A class can consume anywhere from a few hundred to several thousand rounds of ammunition. In some cases the cost of the ammo may exceed the tuition. Some schools can provide ammunition, usually at competitive prices, so buying the ammo from them will save you the cost and hassle involved in shipping or transporting your ammunition to the training site. Another option is to shop the ‘net for a good deal and have the ammunition drop shipped to the school. In most cases you will want to avoid shooting defensive ammunition like premium hollow points in class due to the increased cost. On the other hand, it is usually a bad idea to try to save money by shooting cheap, surplus ammo of questionable quality. If you reload your own ammunition there’s nothing wrong with using your reloads – I’ve seen them work well in class and I’ve seen some real problems with poor quality reloads. Generally speaking it’s better to spend a little extra money on good ammunition than risk having your training experience diminished due to poor ammo.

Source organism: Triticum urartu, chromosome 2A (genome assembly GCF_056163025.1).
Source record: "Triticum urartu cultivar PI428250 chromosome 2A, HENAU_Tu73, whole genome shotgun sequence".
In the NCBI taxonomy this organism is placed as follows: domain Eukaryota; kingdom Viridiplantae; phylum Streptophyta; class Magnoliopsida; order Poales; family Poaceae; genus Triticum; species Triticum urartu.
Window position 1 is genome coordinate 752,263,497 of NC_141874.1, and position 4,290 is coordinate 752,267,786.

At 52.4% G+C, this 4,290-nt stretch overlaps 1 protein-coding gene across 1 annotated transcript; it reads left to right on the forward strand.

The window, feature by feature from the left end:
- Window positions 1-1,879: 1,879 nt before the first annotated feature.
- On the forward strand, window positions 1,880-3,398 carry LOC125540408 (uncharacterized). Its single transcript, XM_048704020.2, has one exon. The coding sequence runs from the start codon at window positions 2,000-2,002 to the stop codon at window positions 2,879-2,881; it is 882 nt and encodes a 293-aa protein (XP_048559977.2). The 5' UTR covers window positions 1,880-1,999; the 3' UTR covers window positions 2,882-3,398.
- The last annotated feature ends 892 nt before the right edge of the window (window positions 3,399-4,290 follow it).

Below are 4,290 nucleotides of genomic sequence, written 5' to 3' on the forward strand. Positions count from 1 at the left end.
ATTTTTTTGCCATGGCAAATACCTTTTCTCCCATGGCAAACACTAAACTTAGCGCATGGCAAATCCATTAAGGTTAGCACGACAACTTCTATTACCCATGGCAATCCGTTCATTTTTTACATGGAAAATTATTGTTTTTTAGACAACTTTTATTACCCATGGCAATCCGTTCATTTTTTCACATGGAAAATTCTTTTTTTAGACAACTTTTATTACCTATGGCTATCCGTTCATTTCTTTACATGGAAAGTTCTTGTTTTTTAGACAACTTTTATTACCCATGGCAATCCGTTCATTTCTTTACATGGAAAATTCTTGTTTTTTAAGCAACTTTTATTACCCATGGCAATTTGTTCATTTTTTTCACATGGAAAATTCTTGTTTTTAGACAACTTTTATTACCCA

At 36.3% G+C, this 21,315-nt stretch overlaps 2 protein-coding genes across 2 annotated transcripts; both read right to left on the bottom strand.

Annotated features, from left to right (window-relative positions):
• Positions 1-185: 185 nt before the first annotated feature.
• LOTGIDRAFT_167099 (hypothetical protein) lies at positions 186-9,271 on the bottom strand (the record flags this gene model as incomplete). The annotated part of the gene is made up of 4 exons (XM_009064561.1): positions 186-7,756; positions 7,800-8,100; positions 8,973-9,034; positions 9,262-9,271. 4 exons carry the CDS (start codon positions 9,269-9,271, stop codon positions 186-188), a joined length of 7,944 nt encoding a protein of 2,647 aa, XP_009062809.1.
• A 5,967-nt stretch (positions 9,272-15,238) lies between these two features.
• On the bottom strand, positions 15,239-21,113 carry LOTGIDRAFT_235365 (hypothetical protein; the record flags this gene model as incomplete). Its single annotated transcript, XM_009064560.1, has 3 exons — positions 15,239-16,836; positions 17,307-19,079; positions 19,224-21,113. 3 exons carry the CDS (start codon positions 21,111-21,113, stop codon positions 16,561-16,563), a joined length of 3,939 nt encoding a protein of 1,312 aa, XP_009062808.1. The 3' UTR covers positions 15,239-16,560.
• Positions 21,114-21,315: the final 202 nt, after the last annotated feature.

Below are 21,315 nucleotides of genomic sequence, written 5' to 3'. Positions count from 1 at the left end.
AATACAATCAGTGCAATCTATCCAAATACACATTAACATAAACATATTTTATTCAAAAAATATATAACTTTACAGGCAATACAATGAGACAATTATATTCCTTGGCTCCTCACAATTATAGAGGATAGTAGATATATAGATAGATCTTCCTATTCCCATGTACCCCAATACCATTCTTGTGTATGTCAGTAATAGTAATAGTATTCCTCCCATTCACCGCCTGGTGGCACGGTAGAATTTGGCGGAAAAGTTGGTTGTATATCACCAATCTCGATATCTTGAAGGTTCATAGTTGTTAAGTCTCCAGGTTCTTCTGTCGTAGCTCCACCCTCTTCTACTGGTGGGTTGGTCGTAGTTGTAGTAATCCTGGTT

Holsters, belts, spare magazines, mag pouches and slings (for long arm classes) are all part of the gear you’re going to need in class. We carry handguns in the holster and hang rifles and shotguns from a sling so most classes will have you working from a holster or sling position. Some schools may prohibit certain carry positions (shoulder holsters or cross draw) and there may be other restrictions on gear so check with the school to see what they recommend. If the school has a pro shop you can select from gear they stock for their training but, again, checking ahead is a good idea as they may not carry holsters for non-standard pistols like your custom Blaster 5000 and will have to order it for you ahead of your class date. You’ll likely need six or more spare magazines (or speed loaders or clips) and pouches to carry them. By the time you get spare magazines, a holster and a pistol on a belt it needs to be a sturdy one that will support your gear without sagging or allowing it to flop around. For some classes elbow and kneepads may be recommended and you will need a quality tactical flashlight if the class includes low light training. Protective eyewear, both clear and tinted, is a must along with a brimmed hat or ball cap. Hearing protection ranges from simple earplugs to ear muffs and amplified electronic “ears”. I strongly recommend you consider investing in a set of electronic earmuffs, as they will protect your hearing while allowing you to have a better training experience because you can more easily hear and understand range commands.